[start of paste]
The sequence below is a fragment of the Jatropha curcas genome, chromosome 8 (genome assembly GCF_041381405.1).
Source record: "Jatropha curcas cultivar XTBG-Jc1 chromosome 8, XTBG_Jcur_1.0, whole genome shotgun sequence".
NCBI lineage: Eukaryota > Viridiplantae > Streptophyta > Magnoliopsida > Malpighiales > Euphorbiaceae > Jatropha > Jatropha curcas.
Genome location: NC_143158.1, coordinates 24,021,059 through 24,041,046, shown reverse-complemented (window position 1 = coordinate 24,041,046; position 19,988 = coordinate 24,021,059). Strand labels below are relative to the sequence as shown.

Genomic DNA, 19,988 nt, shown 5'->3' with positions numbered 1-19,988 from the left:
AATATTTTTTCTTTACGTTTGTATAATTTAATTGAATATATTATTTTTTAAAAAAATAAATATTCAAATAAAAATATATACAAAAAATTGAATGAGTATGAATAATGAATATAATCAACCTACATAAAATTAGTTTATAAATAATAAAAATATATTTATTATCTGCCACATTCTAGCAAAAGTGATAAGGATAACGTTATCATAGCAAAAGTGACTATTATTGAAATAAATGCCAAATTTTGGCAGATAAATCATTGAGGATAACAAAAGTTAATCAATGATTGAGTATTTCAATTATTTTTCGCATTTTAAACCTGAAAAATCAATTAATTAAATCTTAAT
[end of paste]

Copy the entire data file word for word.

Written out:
The sequence below is a fragment of the Jatropha curcas genome, chromosome 8 (genome assembly GCF_041381405.1).
Source record: "Jatropha curcas cultivar XTBG-Jc1 chromosome 8, XTBG_Jcur_1.0, whole genome shotgun sequence".
NCBI lineage: Eukaryota > Viridiplantae > Streptophyta > Magnoliopsida > Malpighiales > Euphorbiaceae > Jatropha > Jatropha curcas.
Genome location: NC_143158.1, coordinates 24,021,059 through 24,041,046, shown reverse-complemented (window position 1 = coordinate 24,041,046; position 19,988 = coordinate 24,021,059). Strand labels below are relative to the sequence as shown.

Genomic DNA, 19,988 nt, shown 5'->3' with positions numbered 1-19,988 from the left:
AATATTTTTTCTTTACGTTTGTATAATTTAATTGAATATATTATTTTTTAAAAAAATAAATATTCAAATAAAAATATATACAAAAAATTGAATGAGTATGAATAATGAATATAATCAACCTACATAAAATTAGTTTATAAATAATAAAAATATATTTATTATCTGCCACATTCTAGCAAAAGTGATAAGGATAACGTTATCATAGCAAAAGTGACTATTATTGAAATAAATGCCAAATTTTGGCAGATAAATCATTGAGGATAACAAAAGTTAATCAATGATTGAGTATTTCAATTATTTTTCGCATTTTAAACCTGAAAAATCAATTAATTAAATCTTAAT